Before taking on the Phoenix Rock-n-Roll Marathon in January, I wrote an entry on nutrition where I outlined my initial strategy for staying hydrated and full of energy during the race. All in all I was pleased with the plan and never felt that I was approaching the energy wall during the race. However, as with any plan, there was always room for improvement and modification.
The first change that I made even before the January marathon was an elimination of the Sports Beans. As my preparatory long runs showed, the cane sugar from the Sports Beans just did not mix well with engineered sugars present within the Hammer Nutrition products that have become the centerpoint of my nutrition strategies.
The second modification came after I managed a face full of Perpetuem mix. I had mixed up an energy gel that was just to viscous for the spout valve on my FuelBelt squeeze bottles. As such, I've lightened up the mixture for each bottle in an effort to make it really easy to draw down during the run.
During the marathon, I only carried bottles of energy mix and relied upon the race staff to hand me cups of water along the way for hydration. For the 40for40, I'm taking a different approach. I will always keep one energy bottle and one hydration bottle in my FuelBelt. To keep myself flush with energy product and hydration, I've hired a motorcycle escort who will be ready with additional RaceBelt bottles as I need them. My goal will be one energy bottle per hour and as many hydration bottles as I need not to be thirsty.
The composition of the energy bottles is fairly simple. The first step is to put approximately 80 cc of Perpetuem powder in an 8-oz FuelBelt squeeze bottle. Perpetuem recommends 1-1/2 53cc-scoops per hour for someone in my weight class (approximately 72kg). Perpetuem is carbohydrate energy source with protein and fat and is engineered for longer duration events where the body might begin leaching muscle to make up the body's energy requirements. I tried several flavor varieties, but ultimately settled on Strawberry Vanilla. I've used it on at least two dozen runs so far and have never been unhappy to take a slurp. There are some varieties that include 25 or 50mg of caffeine per serving for those super-ultra distances, but I'm quite content to pass up the caffeine for this 40-miler.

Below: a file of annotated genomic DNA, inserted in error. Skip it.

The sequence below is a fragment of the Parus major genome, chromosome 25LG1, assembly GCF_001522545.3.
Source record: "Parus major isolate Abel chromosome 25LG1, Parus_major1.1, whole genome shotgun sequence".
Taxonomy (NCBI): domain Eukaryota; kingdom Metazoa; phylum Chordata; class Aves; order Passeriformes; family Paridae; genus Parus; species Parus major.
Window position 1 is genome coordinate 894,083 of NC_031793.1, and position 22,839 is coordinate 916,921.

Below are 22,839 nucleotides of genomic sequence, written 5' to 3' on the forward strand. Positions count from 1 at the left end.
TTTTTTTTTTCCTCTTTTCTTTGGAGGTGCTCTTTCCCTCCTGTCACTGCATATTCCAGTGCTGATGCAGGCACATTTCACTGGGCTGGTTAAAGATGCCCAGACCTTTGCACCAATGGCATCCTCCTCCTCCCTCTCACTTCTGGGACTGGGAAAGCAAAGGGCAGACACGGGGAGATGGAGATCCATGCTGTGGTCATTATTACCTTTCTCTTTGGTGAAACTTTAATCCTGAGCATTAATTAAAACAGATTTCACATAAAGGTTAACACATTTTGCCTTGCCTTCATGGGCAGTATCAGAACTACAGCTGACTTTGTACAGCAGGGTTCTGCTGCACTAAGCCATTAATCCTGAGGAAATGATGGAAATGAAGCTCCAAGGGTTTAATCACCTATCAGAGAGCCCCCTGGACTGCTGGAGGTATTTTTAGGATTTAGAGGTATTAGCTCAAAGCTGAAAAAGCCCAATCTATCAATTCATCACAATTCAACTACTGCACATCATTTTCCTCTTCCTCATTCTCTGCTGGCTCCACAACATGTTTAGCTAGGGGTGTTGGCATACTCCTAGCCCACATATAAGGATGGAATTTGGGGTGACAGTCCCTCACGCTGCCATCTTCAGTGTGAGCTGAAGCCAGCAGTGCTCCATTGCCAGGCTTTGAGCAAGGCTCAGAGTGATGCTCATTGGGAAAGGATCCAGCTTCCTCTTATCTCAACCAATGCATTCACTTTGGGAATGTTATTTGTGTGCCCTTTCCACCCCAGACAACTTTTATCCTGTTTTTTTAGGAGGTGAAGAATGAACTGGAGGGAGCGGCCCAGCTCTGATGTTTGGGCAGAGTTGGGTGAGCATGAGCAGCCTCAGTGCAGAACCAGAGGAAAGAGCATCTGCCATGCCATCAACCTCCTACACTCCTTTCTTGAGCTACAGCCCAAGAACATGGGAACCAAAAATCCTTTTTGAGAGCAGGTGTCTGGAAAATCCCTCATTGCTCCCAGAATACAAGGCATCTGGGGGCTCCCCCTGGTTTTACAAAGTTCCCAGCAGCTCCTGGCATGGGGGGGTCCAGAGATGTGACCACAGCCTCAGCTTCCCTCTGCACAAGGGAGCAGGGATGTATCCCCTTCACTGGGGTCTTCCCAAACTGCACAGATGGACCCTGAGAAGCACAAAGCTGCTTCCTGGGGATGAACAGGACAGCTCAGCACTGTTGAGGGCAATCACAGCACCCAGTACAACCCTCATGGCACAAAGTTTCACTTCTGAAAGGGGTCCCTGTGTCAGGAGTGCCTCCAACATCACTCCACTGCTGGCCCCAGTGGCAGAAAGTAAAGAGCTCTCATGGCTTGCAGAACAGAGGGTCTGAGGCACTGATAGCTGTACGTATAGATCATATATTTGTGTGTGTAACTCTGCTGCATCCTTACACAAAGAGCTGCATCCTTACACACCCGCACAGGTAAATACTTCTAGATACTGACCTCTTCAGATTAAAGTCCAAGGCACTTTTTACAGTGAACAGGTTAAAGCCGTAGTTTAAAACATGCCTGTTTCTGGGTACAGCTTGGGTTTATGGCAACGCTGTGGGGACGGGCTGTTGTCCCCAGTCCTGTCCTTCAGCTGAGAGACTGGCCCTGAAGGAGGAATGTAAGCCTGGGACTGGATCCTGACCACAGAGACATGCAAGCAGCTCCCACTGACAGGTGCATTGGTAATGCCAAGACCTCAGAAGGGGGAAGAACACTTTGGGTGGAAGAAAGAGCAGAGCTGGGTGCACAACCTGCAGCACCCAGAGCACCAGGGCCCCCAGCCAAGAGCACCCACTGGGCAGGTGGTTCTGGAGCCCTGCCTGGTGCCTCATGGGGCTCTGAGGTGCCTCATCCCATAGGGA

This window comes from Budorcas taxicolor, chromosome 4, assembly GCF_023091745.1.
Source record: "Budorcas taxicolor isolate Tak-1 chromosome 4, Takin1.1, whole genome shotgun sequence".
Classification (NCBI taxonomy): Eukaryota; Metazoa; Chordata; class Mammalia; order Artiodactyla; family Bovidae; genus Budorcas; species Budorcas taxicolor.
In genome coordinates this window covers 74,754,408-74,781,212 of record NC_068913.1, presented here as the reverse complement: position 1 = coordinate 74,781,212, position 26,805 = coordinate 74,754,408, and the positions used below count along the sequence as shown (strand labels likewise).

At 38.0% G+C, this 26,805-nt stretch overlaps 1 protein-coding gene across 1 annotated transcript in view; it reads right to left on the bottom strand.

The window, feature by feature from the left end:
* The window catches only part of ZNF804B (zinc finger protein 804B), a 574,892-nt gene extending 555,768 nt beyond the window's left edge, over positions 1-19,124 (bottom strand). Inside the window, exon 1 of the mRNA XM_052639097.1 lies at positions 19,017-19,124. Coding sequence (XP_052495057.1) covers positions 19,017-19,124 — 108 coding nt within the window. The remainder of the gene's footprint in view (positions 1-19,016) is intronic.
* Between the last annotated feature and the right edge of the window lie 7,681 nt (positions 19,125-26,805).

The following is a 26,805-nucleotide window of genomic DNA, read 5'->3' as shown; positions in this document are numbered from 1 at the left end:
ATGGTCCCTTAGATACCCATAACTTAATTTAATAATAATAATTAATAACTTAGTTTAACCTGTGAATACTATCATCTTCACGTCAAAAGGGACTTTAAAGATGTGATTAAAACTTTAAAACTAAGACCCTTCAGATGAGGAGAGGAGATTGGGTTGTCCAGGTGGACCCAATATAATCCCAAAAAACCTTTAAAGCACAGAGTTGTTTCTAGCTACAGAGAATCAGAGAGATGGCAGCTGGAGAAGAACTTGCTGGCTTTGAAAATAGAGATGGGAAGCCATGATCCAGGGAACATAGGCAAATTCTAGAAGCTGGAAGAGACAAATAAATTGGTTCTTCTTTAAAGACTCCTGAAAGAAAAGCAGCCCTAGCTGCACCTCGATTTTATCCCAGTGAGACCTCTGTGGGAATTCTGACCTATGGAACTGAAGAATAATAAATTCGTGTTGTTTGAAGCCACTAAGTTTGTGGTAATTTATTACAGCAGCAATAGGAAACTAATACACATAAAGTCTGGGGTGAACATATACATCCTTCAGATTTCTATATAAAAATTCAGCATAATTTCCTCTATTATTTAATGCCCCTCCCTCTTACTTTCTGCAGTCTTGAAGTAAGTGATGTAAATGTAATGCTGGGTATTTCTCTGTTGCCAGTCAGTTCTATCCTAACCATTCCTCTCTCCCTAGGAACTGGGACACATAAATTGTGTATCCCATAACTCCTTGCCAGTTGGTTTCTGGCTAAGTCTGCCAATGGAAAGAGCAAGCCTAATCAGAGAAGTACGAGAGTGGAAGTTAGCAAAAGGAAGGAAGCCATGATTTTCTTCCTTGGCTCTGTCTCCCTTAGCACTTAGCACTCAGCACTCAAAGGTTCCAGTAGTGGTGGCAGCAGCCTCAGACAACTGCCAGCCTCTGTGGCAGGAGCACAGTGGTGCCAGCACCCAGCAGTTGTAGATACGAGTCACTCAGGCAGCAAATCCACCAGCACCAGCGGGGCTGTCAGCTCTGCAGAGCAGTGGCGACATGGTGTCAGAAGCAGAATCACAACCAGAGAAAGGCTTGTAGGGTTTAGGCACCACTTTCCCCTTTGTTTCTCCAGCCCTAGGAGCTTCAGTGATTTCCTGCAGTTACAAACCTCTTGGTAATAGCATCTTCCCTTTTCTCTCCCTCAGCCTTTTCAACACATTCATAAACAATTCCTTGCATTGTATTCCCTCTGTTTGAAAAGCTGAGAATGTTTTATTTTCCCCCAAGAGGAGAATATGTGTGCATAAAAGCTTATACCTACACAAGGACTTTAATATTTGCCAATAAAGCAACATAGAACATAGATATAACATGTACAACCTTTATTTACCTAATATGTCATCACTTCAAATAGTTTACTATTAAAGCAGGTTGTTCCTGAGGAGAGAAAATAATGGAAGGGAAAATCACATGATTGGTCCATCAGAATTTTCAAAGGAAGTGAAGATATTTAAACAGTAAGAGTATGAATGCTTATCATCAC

On top of the Perpetuem powder, I drop in 6 each 0.625-cc scoops of Endurolytes. The Endurolytes are pure electrolytes and intended to counteract the loss of the same to perspiration. Hammer Nutrition recommends up to 6 scoops per hour during activities during high-heat, high-sweat activities, but as you'll see in my caloric analysis, I'll only be going through one of these bottles every hour and a half. And with expectations of temperate weather of no more than 20 - 25 degree-C temperatures in Napa, I don't think I'll need to go to the limit. I'll be sure to have some additional capsules in my side pouch in the case that I get behind.
My plan is to give my motorcycle escort eight bottles with powder only. My escort will be able to mix the fluid during the run and hand me the energy bottles as needed. If all goes well, I'll only use six of the bottles during the event. The fluid to be mixed on top of the powder includes both gel and water. The gel is Hammer Gel. I use a little more than a double dose with 60 cc of vanilla flavored Hammer Gel. This gel is nearly pure carbohydrate with no simple sugars and no artificial sweeteners. On my 8-oz Fuel Belt bottle, this should bring me up to the 5-oz line.